Recent years have seen firms grow increasingly reliant on Paralegals to do much of the fee earning work previously done by Solicitors. Paralegals make up approximately 44% of all fee earners in Solicitors’ firms, and are set to outnumber Solicitors in firms in the next 10 years.
As paralegal roles outnumber training contracts and newly qualified positions, you’re likely wondering how you’ll ever progress to the role of Solicitor. In this blog, we guide you through the application process and what you can do to increase your chance of success.
How to secure a solicitor training contract
Although many Solicitors have worked in Paralegal jobs to gain the necessary work experience and make their training contract applications successful, there’s no denying that the competition to secure a training contract is fierce.
These steps in the solicitor training contract application process will help you rise above the competition and increase your chance of success:
1. Narrow down and thoroughly research your target employers
Do your research, and only target the firms that you genuinely want to work for. Think about the areas of law you wish to specialise in, whether it be criminal law, commercial law or otherwise. Carefully consider the size of the firm at which you want to work, as well as location. Remember that you will need to be able to explain why you have applied and why you are right for the firm. Read the firm's brochures to get an initial feel for its practice areas and culture and then do further research into the firm online and in the legal press.
You may also want to consider in-house legal departments, local government departments, the magistrates' court service, the Crown Prosecution Service and the Government Legal Service, which are also training contract providers. Be as flexible as possible in terms of where you can work.
2. Be mindful of application deadlines before you apply
Firms will not wait until after the deadline to begin reviewing applications and offering interviews. It is therefore best to start early, spend plenty of time on making a top-notch application and submit well before the deadline. On law careers.net you can check firms' deadlines for training contract applications here.
3. Customise your applications
You cannot get away with copying and pasting the same answers into every application form you complete. Some firms adopt a “personal statement” style application form, and as such require one longer answer explaining why you're suited to that firm. Others you will have several questions that you’ll need to answer. Make sure you think about the culture, ethos and professional capacity of that law firm, and try to get across in your application how your skills and values match the firm’s.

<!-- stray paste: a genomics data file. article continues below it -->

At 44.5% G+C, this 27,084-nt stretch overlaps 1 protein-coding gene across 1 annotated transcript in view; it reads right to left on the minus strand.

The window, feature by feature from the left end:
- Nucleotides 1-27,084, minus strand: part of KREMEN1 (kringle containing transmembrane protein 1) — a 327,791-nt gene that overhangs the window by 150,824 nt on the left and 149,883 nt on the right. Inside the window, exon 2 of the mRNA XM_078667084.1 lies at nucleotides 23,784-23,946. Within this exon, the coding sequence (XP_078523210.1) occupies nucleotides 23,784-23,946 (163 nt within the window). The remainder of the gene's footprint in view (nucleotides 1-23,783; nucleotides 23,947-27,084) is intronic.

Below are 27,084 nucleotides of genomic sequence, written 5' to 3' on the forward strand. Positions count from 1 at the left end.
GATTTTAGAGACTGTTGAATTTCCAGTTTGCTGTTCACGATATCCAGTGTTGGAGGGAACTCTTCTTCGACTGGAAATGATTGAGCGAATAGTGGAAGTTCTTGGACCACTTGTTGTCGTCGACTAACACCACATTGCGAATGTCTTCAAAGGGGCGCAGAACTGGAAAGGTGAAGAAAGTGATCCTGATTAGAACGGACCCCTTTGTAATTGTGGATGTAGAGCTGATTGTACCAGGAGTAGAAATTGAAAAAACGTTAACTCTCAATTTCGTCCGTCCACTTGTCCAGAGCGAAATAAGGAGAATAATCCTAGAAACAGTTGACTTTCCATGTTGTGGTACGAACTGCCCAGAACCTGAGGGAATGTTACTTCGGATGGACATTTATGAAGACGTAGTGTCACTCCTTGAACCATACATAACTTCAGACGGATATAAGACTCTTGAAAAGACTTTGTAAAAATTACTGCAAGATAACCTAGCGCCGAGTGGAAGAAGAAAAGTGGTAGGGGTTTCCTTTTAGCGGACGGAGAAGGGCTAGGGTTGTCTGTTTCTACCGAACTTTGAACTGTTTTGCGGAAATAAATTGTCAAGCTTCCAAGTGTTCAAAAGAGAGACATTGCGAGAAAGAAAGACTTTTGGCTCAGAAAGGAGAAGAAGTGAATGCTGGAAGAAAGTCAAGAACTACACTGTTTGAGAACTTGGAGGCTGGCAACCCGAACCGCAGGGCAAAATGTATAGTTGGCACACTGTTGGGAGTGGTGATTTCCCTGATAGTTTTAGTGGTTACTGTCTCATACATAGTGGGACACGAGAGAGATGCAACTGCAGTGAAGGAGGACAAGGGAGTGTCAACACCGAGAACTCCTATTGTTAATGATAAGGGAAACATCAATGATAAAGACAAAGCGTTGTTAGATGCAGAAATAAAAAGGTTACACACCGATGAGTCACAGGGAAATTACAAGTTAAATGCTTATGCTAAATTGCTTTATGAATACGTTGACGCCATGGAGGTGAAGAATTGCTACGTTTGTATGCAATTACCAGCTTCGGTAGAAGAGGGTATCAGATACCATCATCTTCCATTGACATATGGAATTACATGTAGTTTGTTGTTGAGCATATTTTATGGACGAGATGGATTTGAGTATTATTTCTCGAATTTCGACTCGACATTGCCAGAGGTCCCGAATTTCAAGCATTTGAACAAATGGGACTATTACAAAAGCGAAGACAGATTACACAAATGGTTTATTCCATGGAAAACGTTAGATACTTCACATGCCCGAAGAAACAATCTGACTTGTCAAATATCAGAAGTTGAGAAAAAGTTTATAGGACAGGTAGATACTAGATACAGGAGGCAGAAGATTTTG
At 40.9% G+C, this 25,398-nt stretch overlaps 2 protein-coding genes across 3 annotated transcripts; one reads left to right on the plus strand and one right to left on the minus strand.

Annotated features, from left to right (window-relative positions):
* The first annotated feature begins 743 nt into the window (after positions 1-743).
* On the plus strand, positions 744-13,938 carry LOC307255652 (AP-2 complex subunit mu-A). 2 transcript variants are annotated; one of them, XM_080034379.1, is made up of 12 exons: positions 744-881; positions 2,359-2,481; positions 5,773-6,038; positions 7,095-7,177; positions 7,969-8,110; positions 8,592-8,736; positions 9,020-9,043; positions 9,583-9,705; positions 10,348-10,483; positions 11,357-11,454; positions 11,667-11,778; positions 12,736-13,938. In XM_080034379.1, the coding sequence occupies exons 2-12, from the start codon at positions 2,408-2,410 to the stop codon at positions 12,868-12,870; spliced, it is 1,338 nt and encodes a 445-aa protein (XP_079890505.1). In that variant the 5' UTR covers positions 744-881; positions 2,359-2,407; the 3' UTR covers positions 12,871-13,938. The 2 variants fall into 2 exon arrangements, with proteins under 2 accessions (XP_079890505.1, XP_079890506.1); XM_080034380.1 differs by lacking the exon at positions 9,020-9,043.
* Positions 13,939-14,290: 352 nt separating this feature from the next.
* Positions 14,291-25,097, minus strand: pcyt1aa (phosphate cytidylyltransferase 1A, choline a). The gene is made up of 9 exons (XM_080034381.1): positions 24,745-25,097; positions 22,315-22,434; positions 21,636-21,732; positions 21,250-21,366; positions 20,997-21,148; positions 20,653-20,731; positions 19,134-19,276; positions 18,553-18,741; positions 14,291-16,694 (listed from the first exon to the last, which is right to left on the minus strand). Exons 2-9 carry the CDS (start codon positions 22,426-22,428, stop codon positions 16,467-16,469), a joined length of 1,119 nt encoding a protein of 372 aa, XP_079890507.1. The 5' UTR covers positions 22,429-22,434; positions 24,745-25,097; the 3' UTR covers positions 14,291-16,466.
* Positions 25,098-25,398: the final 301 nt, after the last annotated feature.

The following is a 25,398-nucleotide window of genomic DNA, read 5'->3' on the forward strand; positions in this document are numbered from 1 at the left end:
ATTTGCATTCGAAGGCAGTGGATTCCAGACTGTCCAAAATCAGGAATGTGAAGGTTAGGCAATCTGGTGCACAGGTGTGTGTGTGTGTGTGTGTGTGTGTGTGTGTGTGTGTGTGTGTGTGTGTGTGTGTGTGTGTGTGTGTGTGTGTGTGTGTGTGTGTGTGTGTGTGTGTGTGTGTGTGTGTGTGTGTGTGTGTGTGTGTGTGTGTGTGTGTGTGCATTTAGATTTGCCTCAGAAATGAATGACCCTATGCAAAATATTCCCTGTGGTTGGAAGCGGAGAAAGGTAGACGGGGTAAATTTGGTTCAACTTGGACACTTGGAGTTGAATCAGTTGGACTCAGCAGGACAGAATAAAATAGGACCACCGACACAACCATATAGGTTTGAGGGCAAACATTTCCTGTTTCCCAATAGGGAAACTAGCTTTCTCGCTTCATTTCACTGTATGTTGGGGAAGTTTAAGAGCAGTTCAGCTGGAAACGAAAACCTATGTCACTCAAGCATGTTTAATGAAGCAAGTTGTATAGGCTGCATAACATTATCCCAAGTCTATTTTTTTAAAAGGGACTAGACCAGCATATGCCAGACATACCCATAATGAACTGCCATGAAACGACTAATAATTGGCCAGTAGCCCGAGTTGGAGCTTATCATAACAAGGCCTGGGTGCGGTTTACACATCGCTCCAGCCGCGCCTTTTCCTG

4. Prepare for first and second interviews
If you fail to prepare, you prepare to fail! Although you’ve tackled most of the hard work with your application, you still need to demonstrate to employers why you’re the perfect fit for their firm or company. The following tips will help you get started:
- Remember your aims at the interview stage are to sell yourself and to evaluate the job, to see if you want it.
- Get to know the job description and person specification.
- Anticipate situational interview questions along the lines of, "If you were faced with this situation, how would you tackle it?"
- Be prepared to quote examples of your achievements to back up claims you make about your attributes - make sure that you know everything you wrote on your CV well, because you are bound to be asked about it.
- If it's a panel interview, find out the names of the panel members so that you can refer to them by name when answering their questions.
- Prepare questions on matters you need to know about the job title, overall purpose, tasks, responsibilities, your immediate line manager, and methods used for judging your progress.
5. Learn from failure
If you do receive a rejection letter, then don’t fret. Lots of people do unfortunately fall at the final hurdle. Understandably, you'll be disappointed, but it’s important to treat this as a learning experience. Try to analyse where you might have gone wrong, ask for feedback, make some notes and when you get another interview, you'll be even better prepared.
Equivalent means route to qualifying as a Solicitor
The ‘equivalent means' route enables a Paralegal who has completed the Legal Practice Course to apply to qualify as a Solicitor without completing a formal training contract or period of recognised training. You will need to provide evidence to the Solicitor Regulation Authority that your legal experience is equivalent to that gained over the course of a training contract. The first paralegals to qualify as solicitors through equivalent means did so in 2015.
Contact Search Legal for more tips and advice on how to qualify as a Solicitor
We get it, the pathway to Solicitor can be a long one and competition is fierce! At Search Legal, we can support you with interview preparation, practice and links to regional and international law firms, as well as commercial businesses. Contact us to find out more about how we can help you progress from Paralegal to Newly Qualified Solicitor.